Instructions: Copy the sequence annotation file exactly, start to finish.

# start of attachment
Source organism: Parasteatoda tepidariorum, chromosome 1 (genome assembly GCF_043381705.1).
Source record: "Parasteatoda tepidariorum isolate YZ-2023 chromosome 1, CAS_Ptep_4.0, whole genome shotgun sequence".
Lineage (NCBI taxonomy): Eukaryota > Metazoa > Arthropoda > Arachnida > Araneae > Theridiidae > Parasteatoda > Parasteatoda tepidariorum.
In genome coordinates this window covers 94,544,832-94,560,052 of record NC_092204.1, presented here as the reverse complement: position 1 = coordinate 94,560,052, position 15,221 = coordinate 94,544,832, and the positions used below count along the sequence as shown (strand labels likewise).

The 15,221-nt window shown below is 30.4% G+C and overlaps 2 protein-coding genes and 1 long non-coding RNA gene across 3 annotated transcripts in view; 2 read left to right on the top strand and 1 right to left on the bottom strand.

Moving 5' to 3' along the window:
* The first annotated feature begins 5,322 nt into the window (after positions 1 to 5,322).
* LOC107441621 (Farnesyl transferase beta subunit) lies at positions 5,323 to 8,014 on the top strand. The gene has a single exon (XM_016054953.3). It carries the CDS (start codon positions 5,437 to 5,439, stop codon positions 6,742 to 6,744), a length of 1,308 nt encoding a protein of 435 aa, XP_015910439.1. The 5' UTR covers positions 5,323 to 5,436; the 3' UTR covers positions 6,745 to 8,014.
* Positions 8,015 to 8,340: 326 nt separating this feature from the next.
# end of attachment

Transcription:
Source organism: Parasteatoda tepidariorum, chromosome 1 (genome assembly GCF_043381705.1).
Source record: "Parasteatoda tepidariorum isolate YZ-2023 chromosome 1, CAS_Ptep_4.0, whole genome shotgun sequence".
Lineage (NCBI taxonomy): Eukaryota > Metazoa > Arthropoda > Arachnida > Araneae > Theridiidae > Parasteatoda > Parasteatoda tepidariorum.
In genome coordinates this window covers 94,544,832-94,560,052 of record NC_092204.1, presented here as the reverse complement: position 1 = coordinate 94,560,052, position 15,221 = coordinate 94,544,832, and the positions used below count along the sequence as shown (strand labels likewise).

The 15,221-nt window shown below is 30.4% G+C and overlaps 2 protein-coding genes and 1 long non-coding RNA gene across 3 annotated transcripts in view; 2 read left to right on the top strand and 1 right to left on the bottom strand.

Moving 5' to 3' along the window:
* The first annotated feature begins 5,322 nt into the window (after positions 1 to 5,322).
* LOC107441621 (Farnesyl transferase beta subunit) lies at positions 5,323 to 8,014 on the top strand. The gene has a single exon (XM_016054953.3). It carries the CDS (start codon positions 5,437 to 5,439, stop codon positions 6,742 to 6,744), a length of 1,308 nt encoding a protein of 435 aa, XP_015910439.1. The 5' UTR covers positions 5,323 to 5,436; the 3' UTR covers positions 6,745 to 8,014.
* Positions 8,015 to 8,340: 326 nt separating this feature from the next.